A kettlebell complex to whip your butt.
One of the things I like most about kettlebell exercises is that they focus on movement, not muscles. There is no isolation as you would have in exercises that focus on individual muscles or muscle groups. A kettlebell complex is even better. While they don’t focus on individual muscles, they’ll strengthen your muscles plenty! Every kettlebell exercise I can think of is total body. They’ll work your entire kinetic chain and involve compound motions, meaning they require you to use multiple joints in each movement. So what’s the difference between a kettlebell exercise that is already a compound movement and a kettlebell complex? A kettlebell complex takes all the good things about a kettlebell exercise and multiplies it, by one, by two, by three, by four… Kind of like LeBron and his titles.
Don’t get ahead of yourself. Build your skills up to complexes.
First and foremost, if you’re not very familiar with and very comfortable with the three primary motions in this complex, don’t try putting them together yet. Always progress intelligently. Self inflicted injury because of impatience doesn’t impress anyone. The three motions you need to be very familiar with are:
- Turkish Get Up
- Swing Snatch
- Swing Switch
Got those three down? Your kettlebell complex, should you choose to accept it.
Turkish Get Up to a Swing Snatch to a Swing Switch to a Swing Snatch on the opposite side to the downward portion of a Turkish Get Up. Fun, right?!
So if all kettlebell exercises are full body and compound, why do a complex?
Even something as brute as kettlebells can teach gracefulness. What is gracefulness? Simply, it’s the ability to coordinate your motions down to the finest detail. Just like any other physical skill, this comes more naturally to some people. But it can be learned. You may never move like Mikhail Baryshnikov, Shawn White or Venus Williams but that doesn’t mean you have to stumble around like Lewis Skolnik. (look it up!) You can teach your body a level of movement sophistication that carries over from your time in the gym to the 23 hours a day you’re not at the gym. Actually, that’s a prime reason to even be at the gym. By training your body to coordinate multiple compound motions sequentially, you’re teaching your brain to have better control over your entire body. It’s not just strength, which you WILL get doing a whole bunch of these. It’s also a refinement of motion.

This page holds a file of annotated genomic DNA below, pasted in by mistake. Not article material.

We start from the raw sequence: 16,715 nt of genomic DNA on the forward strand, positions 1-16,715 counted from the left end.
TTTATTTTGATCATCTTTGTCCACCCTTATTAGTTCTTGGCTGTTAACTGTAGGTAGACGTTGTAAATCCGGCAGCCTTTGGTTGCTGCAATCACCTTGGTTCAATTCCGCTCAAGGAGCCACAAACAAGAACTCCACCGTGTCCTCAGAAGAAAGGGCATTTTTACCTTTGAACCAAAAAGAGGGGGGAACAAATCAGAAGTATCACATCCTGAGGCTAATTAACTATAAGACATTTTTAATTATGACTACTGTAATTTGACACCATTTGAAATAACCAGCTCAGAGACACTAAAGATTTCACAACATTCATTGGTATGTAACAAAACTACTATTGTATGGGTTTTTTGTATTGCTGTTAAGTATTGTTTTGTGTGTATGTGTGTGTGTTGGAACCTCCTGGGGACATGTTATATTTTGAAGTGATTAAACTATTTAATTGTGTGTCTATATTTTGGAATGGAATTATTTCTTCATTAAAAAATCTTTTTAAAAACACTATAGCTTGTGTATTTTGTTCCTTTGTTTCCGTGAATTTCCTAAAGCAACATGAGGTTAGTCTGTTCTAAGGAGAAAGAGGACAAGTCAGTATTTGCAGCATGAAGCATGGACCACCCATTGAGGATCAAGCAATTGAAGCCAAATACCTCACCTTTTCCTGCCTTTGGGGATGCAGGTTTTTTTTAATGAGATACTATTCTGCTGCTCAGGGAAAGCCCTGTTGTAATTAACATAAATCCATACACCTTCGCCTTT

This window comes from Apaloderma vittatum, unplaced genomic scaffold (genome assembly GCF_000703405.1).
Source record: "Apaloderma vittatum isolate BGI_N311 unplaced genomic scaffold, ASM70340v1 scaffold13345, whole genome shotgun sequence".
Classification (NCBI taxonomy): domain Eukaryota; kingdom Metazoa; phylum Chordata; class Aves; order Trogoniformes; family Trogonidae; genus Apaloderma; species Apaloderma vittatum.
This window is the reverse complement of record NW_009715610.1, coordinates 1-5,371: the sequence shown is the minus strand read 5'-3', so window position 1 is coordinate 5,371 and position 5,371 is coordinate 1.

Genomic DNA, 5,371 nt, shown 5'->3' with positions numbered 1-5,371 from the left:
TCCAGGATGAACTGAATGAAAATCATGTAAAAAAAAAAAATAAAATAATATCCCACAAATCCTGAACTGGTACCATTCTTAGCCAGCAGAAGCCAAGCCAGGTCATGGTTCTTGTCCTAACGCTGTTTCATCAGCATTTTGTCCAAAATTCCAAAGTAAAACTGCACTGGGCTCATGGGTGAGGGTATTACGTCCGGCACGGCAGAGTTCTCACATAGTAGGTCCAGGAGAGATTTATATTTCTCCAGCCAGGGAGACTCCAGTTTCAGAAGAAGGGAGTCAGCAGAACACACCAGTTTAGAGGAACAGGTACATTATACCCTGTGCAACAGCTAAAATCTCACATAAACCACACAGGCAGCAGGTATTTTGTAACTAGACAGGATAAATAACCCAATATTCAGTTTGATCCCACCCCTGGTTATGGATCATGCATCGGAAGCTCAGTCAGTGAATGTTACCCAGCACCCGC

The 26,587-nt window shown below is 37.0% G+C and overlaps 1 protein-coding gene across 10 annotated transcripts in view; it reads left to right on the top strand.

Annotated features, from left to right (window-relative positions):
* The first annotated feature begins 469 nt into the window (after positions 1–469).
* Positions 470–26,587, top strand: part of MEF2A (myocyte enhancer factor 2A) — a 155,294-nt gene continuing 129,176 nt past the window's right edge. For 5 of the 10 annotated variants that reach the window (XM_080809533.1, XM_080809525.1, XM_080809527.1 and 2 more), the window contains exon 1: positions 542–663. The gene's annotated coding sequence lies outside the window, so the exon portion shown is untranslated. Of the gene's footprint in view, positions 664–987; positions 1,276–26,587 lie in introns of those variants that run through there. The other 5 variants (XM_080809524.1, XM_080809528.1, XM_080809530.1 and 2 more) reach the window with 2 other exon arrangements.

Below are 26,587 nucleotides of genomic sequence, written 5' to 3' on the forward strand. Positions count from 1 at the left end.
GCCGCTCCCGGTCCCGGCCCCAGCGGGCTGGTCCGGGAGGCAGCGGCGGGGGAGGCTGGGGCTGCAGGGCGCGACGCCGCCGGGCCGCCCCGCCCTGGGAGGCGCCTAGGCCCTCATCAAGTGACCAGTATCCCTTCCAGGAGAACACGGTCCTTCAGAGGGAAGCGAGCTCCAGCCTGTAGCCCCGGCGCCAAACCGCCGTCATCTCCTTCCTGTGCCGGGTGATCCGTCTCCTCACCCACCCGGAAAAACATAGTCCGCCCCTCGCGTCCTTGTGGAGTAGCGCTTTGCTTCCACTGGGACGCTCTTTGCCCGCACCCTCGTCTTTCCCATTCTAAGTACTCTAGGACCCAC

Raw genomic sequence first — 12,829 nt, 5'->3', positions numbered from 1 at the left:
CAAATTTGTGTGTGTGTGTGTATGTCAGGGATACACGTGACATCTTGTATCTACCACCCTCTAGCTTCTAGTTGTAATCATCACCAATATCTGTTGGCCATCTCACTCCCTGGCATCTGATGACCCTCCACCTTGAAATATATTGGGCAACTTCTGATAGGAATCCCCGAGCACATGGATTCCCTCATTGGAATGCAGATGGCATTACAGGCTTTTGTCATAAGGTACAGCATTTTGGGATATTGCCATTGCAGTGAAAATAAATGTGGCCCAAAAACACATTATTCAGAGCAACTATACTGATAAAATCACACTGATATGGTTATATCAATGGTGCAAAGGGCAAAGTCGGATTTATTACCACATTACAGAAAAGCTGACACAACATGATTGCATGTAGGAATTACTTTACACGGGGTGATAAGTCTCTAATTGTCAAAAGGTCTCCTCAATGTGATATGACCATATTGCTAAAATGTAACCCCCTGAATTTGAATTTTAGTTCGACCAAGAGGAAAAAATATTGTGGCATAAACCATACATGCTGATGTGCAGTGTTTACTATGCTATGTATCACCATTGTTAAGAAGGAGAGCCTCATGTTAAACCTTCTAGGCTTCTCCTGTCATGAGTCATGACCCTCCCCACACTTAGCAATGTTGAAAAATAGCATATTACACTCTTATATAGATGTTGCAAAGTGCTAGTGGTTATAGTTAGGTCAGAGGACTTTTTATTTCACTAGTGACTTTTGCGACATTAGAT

THAT’S what training is all about!
So get to the grunting from this complex, get your sweat on, build your strength and endurance and also teach your body how to move in a fluid and beautiful way. Let me know how it goes in the comments below.
Kettlebell photo by GiryaGirl (Own work) [CC-BY-SA-3.0], via Wikimedia Commons